While the foregoing pressure regulation has been going on, the piston rod 8 has been pushed outwardly and out of contact with the secondary regulating valve 21 which source 2, but no air flows out from said secondary con,
trol chamber, so long as its regulating valve 21 is out of contact with piston rod 8 and is being pushed to its closed position by its light compression spring 23.
With this secondary regulating valve 21 in its closed position, let us now assume that operating conditions in the airplane are such that temporarily, the pressure in the primary control chamber 6 has dropped so low that the heavy compression spring 17 is able to hold open the primary regulating valve 7. As the pressure in said primary control chamber continues to drop, the piston rod 8 is pushed suificiently far to the left to open the secondary regulating valve 21, and the job of supplying compressed air is then transferred, temporarily, to the secondary fluid source 2.
This continues until'the pressure in the primary fluid source 1, and in the balancing chamber 11, rises sufliciently to withdraw piston rod 8 from contact with the secondary regulating valve 21. The primary fluid source 1 then takes over the job of supplying the required compressed 7 air.
threaded into the main casing 5, so as to be longitudinally Y screwed in or out, and the adjustment then locked in place by a set screw 26. The cylindrical bore of the adjustment sleeve 25 acts as a guide for the collar 27 of the secondary regulating valve 21. The stem 28 of said valve is suitably guided in the screw plug 30 which is screwed into the outer end of the adjustment sleeve 25.
We claim: i
1. A pressure operated automatic selector valve comprising a casing having an elongated passage therein, one endot said passage being enlarged and comprising a :balancing chamber, a movable partition mounted within said balancing chamber and dividing it into inner and outer portions sealed from one another by said movable partition, first spring means within said outer portion connected to said movable partition and urging it axially inwardly, the other end of said passage 'being separated from said one end by a transverse wall having a central passage therethrough comprising a primary valve seat, a valve stem secured to said movable partition and project; ing axially through the central passage in said primary valve seat in spaced relation thereto, a hollow secondary valve casing extending into the other end of said first mentioned passage and adjustably connected thereto for axial adjustment relative to said first mentioned casing, the inner end of said hollow secondary valve casing comprising a secondary valve seat having a port therethrough and receiving therethrough the free end of said valve stem in spaced relation, 21 secondary valve member axially movable Within said secondary casing, secondary valve spring means Within said secondary valve casing urging said secondary valve member toward said secondary valve seat so as to close the port therethrough, the space between the inner end of said secondary valve casing and said primary seat comprising a primary valve control chamber and the space between the secondary valve member and the end of said secondary valve casing comprising a secondary control chamber connected to said primary control chamber by means of said port, a primary valve member secured on said stem within said primary chamber, separate primary and secondary conduits extending generally radially through said first mentioned casing and communicating with said primary control chamber and said secondary control chamber respectively, said primary and secondary conduits adapted to be connected to primary and secondary sources of pressure respectively, a check valve within said primary conduit preventing fluid flow from said primary control chamber, said first mentioned casing being formed with an exhaust passage having one end in communication with the outer periphery of the axially inner portion of said balancing chamber and the other end thereof extending through the outer surface of said first mentioned casing, said first spring means normally urging said movable partition axially inwardly whereby said valve stem moves both said primary and secondary valve members from their respective valve seats so that both said secondary and primary conduits are in communication with said balancing chamber and exhaust passage, said primary valve member normally being spaced axially a greater distance from its valve seat than said secondary valve member is spaced from its valve seat whereby when a predetermined pressure is admitted to said balancing chamber from said primary conduit, said movable partition will move outwardly to compress said first spring means a predetermined distance so as to close said port by the secondary control valve member and permit said primary control valve member to remain spaced from said primary valve seat, said first spring means moving said movable partition and valve stem axially inwardly when the pressure in said balancing chamber drops below said predetermined pressure whereby said valve stem contacts said second valve member and moves it axially away from said port.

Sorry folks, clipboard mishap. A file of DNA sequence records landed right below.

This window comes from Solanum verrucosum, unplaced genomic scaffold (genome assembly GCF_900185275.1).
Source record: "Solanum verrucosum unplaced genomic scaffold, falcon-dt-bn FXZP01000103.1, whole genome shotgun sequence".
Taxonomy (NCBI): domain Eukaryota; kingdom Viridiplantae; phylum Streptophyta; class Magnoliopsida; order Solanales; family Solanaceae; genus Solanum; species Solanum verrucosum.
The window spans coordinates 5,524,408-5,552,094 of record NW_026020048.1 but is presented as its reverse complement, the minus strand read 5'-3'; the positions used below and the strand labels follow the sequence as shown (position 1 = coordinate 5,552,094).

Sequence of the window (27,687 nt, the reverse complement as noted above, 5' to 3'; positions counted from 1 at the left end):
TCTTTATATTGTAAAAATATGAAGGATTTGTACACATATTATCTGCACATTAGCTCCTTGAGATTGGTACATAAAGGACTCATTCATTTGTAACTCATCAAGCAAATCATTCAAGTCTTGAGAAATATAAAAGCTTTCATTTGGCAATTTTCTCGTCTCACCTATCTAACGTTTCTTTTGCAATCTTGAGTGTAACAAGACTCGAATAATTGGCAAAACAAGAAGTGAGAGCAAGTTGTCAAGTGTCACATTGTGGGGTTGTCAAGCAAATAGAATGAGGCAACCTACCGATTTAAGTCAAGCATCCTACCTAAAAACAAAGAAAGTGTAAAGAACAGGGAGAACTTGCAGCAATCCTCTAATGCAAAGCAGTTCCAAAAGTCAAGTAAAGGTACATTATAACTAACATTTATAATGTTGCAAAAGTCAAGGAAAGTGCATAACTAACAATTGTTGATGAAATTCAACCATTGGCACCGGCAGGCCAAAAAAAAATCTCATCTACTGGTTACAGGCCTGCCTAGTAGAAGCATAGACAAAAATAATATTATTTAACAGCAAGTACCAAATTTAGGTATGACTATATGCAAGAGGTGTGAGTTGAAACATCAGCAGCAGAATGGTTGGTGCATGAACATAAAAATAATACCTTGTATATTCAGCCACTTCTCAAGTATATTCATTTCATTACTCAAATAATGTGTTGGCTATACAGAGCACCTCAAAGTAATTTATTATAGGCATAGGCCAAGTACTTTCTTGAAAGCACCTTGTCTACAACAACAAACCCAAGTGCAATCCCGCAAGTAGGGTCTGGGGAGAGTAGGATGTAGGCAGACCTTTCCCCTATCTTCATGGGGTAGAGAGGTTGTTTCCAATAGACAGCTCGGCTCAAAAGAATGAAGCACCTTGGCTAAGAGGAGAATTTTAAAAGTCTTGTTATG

2. The combination defined in claim 1, wherein the outer end of said secondary valve casing has an adjustable abutment threaded therein contacting the spring means within said secondary valve casing.
References (lited in the file of this patent UNITED STATES PATENTS 1,480,909 Johnson Jan. 15, 1924 2,365,423 MacSporran Dec. 19, 1944 2,737,202 Baldwin et al. Mar. 6, 1956 2,887,123 Becker May 19', 1959 2,894,526 Booth et 'al July 14, 1959 2,904,068 St. Clair Sept. 15, 1959 FOREIGN PATENTS 664,717 Germany Sept. 5, 1938